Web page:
A grab by the Adani Group for power-transmission licences in Mumbai and a satellite of new Delhi is part of a wider push for privatisation of the power-distribution sector, according to electricity unions. Industrial action in January 2023 prompted government officials to consider this concern. However, the ultimate decision-making authority lies with a regulatory body. Unions protesting about Adani's move are concerned the company will 'cherry pick' its customers, creaming profits from major consumers and leaving poorer consumers to the financially challenged public sector.
Over the past two months, the Adani Group has made a play for electricity distribution licences in the cities of Mumbai, India’s financial hub, and Noida, a satellite city of New Delhi.
While this might seem like a typical move by a big corporation to expand its market and acquire new customers, the move has been met with a hostile reaction by employees of government-owned electricity distribution companies (discoms). Electricity workers unions in both regions have protested, and in the case of Mumbai won an assurance by the state government to support their demands to stave off Adani’s efforts to enter the electricity distribution market. To them, the move is a precursor to the feared privatisation of the discoms for which they work.
In much of India, electricity distribution is a government monopoly – in line with much of the world in which electricity distribution is considered a ‘natural’ monopoly. Typically, it makes sense for there to be only one power grid – that is the network of wires, transformers and substations that makes up the electricity distribution system – and the company that operates it is therefore a monopoly player. Competitive electricity prices are achieved in such a system through a multiplicity of electricity generators – each of which seeks to offer a more competitive electricity tariff, but all of which ultimately deliver power to customers through the same grid. (An explanation of this convoluted system appears at the end of this story)
In 2003, India’s Parliament passed the Electricity Act of 2003 permitting there to be parallel licensees across the country. A parallel licensee regime allowed for new players to try and enter electricity distribution markets in any part of the country – provided they set up their own, parallel, distribution network.
This provision has gone unused up until now, explained an electricity sector expert who spoke to AdaniWatch on condition of anonymity. Unused, that is, until Adani and another power company named Torrent Power, applied to electricity regulators seeking distribution licences in places that are already served by government owned discoms. While the parallel licence regime was intended to facilitate expansion of electricity infrastructure to areas that are not yet served by the grid, this has not happened, they explained. A research report by a consumer advocacy group in the electricity sector has found that in areas of Mumbai where multiple distribution licensees have been allowed to operate it has led only to higher tariffs.
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Electricity Workers Protest in Mumbai
Adani’s application to the Maharashtra Electricity Regulatory Commission (MERC), made in November 2022 by the group company Adani Electricity Navi Mumbai Limited (AENML), sought a distribution licence for the north-eastern suburbs of Mumbai. This region is the only part of the city that is served by the Maharashtra State Electricity Distribution Company Limited (MSEDCL), the state’s government-owned discom. An Adani Group company already holds a distribution licence for Mumbai’s north-western suburbs, a business that it acquired from Reliance Infrastructure in 2017. It competes for customers in this region with Tata Power Limited, another private discom.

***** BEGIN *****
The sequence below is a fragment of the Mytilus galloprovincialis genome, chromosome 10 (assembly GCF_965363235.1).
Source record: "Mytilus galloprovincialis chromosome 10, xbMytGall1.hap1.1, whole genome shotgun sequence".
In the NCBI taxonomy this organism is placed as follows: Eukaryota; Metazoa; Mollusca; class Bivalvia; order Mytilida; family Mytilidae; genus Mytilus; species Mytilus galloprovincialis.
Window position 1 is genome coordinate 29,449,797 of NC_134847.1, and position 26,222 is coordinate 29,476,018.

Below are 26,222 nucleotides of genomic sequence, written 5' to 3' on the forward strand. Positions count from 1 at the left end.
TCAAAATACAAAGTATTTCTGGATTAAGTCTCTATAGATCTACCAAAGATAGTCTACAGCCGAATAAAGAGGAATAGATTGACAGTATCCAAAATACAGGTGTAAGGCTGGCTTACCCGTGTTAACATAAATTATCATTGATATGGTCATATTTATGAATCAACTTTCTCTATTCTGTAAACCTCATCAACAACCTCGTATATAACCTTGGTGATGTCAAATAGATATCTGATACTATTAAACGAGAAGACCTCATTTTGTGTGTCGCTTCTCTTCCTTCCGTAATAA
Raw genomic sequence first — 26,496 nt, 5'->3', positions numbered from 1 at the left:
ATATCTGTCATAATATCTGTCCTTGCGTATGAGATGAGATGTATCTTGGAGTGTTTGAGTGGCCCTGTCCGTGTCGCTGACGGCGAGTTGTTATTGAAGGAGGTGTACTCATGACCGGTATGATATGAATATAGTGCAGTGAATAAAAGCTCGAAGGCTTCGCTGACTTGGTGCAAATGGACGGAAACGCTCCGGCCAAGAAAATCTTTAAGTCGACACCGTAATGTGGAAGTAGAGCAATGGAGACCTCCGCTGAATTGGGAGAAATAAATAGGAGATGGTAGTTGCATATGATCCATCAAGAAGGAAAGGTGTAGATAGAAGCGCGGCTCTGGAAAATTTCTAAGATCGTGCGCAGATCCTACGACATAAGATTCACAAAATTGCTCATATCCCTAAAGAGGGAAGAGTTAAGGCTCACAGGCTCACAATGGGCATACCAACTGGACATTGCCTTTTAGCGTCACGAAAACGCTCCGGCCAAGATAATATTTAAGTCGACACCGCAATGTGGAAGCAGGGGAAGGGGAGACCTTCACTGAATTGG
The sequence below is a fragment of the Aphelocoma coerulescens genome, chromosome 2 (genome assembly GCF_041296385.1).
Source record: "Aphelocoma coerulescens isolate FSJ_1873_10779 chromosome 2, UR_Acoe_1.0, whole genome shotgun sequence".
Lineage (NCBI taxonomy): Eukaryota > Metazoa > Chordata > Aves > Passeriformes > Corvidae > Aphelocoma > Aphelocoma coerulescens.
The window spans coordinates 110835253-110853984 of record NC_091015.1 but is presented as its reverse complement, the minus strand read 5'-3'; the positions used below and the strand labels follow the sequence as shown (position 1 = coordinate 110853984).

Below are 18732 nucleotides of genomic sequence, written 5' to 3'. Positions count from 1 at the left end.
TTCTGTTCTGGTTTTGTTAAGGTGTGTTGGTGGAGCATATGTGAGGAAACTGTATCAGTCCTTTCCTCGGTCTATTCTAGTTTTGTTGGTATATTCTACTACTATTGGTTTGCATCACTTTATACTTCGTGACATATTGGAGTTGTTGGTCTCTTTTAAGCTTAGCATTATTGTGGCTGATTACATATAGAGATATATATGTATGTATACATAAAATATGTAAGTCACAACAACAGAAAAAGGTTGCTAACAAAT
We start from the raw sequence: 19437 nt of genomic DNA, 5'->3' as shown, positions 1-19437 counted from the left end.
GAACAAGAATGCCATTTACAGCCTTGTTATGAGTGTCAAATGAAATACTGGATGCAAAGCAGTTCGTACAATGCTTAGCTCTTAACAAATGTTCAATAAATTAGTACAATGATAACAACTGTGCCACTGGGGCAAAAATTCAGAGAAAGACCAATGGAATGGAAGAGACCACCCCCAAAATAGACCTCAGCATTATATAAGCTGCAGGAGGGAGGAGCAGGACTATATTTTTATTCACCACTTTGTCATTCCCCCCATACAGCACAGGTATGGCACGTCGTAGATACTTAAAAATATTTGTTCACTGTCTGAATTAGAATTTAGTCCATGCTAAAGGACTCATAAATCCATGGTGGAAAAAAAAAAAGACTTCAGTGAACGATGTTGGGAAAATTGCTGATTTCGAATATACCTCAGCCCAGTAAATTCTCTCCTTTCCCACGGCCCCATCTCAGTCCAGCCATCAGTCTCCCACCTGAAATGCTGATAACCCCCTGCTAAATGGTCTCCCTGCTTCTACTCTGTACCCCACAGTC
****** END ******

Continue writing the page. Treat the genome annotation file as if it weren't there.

As the MERC took up Adani’s application, a clutch of trade unions representing MSEDCL workers rose in protest against the prospect of a parallel licence being granted to Adani, saying that Adani hadn’t provided documentation proving that it has adequate capital for the purpose of building an independent distribution network.
A letter to the state’s chief minister by the All India Power Engineers Federation pointed out that ‘AENML [Adani] has presently no network infrastructure in the area of supply which is a requirement [under the Electricity Act] and they want to supply electricity in the said area by using the already existing network of MSEDCL’.
Further, the letter continues “AENML’s proposal to establish its distribution backbone over a period of five years with a view to cater only for ‘future growth load’ in the proposed area of licence, is demonstrative of an inclination to cherry pick only.” This statement pointed to a crucial issue at the heart of the objections to Adani’s proposal. ‘Cherry picking’ customers is the practice of choosing only high-revenue power consumers.
The proposed licence area would include the upcoming Navi Mumbai International Airport (that another company in the Adani Group is developing), the government-owned Jawaharlal Nehru Port Trust, which is India’s largest port, and a host of lucrative industrial consumers. Together, these high-value consumers account for nearly half of MSEDCL’s revenue across its power-supply business in the whole of the Maharashtra state.
The letter urged the Chief Minister to look at the issue ‘in the larger public interest to avoid huge loss of revenue and cross subsidy on account of migration of existing consumers of MSEDCL and prospective consumers in the said area’. This points to another impact when discoms cherry pick high-revenue customers. Power tariffs in India operate on a system of ‘cross-subsidies’ – commercial and industrial consumers pay higher rates to subsidise the rates paid by domestic and agricultural consumers. Should AENML poach the high-revenue customers from MSEDCL, consumers who are less well-heeled would lose out.
This, in turn, would lead to weakening finances and performance by the MSEDCL, explained Krushna Bhoyar, who is the general secretary of the Maharashtra State Electricity Workers’ Federation. This is part of a wider push for privatisation of the electricity distribution business by the central government, he said, through its efforts to pass amendments to the Electricity Act, under pressure from private sector companies in the electricity sector, led by the Adani group.